Author(s): Carvalheira JB, Ribeiro EB, Arajo EP, Guimares RB, Telles MM, , Carvalheira JB, Ribeiro EB, Arajo EP, Guimares RB, Telles MM,
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Abstract AIM/HYPOTHESIS: By acting in the brain, insulin suppresses food intake. However, little is known with regard to insulin signalling in the hypothalamus in insulin-resistant states. METHODS: Western blotting, immunohistochemistry and polymerase chain reaction assays were combined to compare in vivo hypothalamic insulin signalling through the PI3-kinase and MAP kinase pathways between lean and obese Zucker rats. RESULTS: Intracerebroventricular insulin infusion reduced food intake in lean rats to a greater extent than that observed in obese rats, and pre-treatment with PI3-kinase inhibitors prevented insulin-induced anorexia. The relative abundance of IRS-2 was considerably higher than that of IRS-1 in hypothalamus of both lean and obese rats. Insulin-stimulated phosphorylation of IR, IRS-1/2, the associations of PI 3-kinase to IRS-1/2 and phosphorylation of Akt in hypothalamus were decreased in obese rats compared to lean rats. These effects seem to be mediated by increased phosphoserine content of IR, IRS-1/2 and decreased protein levels of IRS-1/2 in obese rats. In contrast, insulin stimulated the phosphorylation of MAP kinase equally in lean and obese rats. CONCLUSION/INTERPRETATION: This study provides direct measurements of insulin signalling in hypothalamus, and documents selective resistance to insulin signalling in hypothalamus of Zucker rats. These findings provide support for the hypothesis that insulin could have anti-obesity actions mediated by the PI3-kinase pathway, and that impaired insulin signalling in hypothalamus could play a role in the development of obesity in this animal model of insulin-resistance.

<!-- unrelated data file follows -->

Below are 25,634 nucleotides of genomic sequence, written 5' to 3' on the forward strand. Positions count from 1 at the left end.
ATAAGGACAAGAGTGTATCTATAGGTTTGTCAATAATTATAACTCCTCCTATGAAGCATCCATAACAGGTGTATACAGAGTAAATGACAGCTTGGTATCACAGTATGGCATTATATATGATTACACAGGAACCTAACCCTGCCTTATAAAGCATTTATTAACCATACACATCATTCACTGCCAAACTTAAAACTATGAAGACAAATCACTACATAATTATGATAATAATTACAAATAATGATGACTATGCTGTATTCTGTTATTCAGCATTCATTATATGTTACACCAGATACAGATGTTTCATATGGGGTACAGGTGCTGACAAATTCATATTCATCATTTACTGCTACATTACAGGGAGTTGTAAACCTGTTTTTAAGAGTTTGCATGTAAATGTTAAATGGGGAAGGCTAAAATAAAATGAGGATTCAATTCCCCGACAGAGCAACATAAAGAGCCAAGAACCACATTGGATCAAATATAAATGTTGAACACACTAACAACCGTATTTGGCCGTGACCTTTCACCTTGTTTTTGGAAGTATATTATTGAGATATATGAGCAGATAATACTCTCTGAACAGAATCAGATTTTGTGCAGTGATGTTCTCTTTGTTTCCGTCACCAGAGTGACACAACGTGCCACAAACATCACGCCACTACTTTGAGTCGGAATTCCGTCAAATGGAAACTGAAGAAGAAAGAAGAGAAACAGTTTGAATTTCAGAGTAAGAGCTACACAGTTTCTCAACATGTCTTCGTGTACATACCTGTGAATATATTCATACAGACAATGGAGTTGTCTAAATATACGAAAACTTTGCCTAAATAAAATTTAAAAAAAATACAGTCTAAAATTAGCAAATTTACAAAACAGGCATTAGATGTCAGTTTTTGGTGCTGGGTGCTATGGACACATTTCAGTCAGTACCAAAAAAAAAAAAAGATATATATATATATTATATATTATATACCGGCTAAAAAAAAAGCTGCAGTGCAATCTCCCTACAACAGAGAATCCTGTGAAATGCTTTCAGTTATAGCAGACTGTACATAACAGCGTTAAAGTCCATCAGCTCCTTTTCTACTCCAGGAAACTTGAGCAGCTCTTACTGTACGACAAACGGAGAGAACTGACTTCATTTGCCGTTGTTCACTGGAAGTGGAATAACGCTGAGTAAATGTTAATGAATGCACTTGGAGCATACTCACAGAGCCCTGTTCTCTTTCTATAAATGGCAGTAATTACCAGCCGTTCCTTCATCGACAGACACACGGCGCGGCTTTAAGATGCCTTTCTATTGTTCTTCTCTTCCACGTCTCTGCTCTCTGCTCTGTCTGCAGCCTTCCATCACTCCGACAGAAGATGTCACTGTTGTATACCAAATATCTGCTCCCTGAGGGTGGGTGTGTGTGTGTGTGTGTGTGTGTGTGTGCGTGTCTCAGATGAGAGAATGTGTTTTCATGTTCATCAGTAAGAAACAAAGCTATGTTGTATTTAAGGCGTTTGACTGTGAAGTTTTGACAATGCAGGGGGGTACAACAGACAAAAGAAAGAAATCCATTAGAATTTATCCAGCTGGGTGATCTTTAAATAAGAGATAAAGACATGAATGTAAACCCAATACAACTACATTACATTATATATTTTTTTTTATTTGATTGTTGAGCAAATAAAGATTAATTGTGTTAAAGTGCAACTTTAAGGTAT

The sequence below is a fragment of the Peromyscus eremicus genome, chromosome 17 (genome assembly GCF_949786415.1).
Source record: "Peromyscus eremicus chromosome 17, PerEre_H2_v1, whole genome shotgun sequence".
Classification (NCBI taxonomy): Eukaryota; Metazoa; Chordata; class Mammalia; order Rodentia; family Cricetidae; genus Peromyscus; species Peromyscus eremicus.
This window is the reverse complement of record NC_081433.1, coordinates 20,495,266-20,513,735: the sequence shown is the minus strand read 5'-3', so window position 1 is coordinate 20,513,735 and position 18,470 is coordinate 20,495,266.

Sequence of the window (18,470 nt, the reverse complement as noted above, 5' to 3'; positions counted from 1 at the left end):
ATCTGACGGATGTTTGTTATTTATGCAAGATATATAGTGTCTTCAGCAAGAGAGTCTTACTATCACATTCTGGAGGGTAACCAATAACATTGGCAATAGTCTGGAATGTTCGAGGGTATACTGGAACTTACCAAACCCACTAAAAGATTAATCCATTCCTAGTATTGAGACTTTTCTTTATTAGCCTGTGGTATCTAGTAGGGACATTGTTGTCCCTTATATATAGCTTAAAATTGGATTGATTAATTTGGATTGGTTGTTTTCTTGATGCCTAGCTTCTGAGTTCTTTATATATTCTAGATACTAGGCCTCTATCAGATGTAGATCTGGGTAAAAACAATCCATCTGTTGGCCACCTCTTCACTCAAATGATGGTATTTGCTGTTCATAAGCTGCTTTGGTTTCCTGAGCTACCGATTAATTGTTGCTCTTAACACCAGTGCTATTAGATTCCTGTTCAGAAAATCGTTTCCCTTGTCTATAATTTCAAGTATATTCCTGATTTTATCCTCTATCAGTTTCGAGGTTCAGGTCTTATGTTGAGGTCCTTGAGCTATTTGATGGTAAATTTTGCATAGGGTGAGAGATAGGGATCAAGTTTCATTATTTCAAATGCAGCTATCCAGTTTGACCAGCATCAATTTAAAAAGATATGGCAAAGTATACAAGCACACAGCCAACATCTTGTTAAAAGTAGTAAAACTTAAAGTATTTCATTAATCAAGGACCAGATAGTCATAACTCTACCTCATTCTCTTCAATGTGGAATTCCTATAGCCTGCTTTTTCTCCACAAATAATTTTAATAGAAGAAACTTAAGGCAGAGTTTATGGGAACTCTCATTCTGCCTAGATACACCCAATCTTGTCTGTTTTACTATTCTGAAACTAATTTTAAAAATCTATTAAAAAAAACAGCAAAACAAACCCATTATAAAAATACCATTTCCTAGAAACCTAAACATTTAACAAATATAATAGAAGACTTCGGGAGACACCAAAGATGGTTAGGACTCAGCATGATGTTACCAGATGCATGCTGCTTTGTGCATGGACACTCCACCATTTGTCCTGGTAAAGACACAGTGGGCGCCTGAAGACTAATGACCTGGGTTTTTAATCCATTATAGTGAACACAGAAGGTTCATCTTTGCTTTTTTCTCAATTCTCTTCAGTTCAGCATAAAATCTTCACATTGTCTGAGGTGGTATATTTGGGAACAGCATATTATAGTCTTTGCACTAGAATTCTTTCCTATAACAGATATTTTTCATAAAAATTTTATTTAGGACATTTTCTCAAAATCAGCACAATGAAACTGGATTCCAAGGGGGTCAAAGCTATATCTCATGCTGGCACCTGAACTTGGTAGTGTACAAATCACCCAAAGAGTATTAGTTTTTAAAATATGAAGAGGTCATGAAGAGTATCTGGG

This article was published in Diabetologia
and referenced in Journal of AIDS & Clinical Research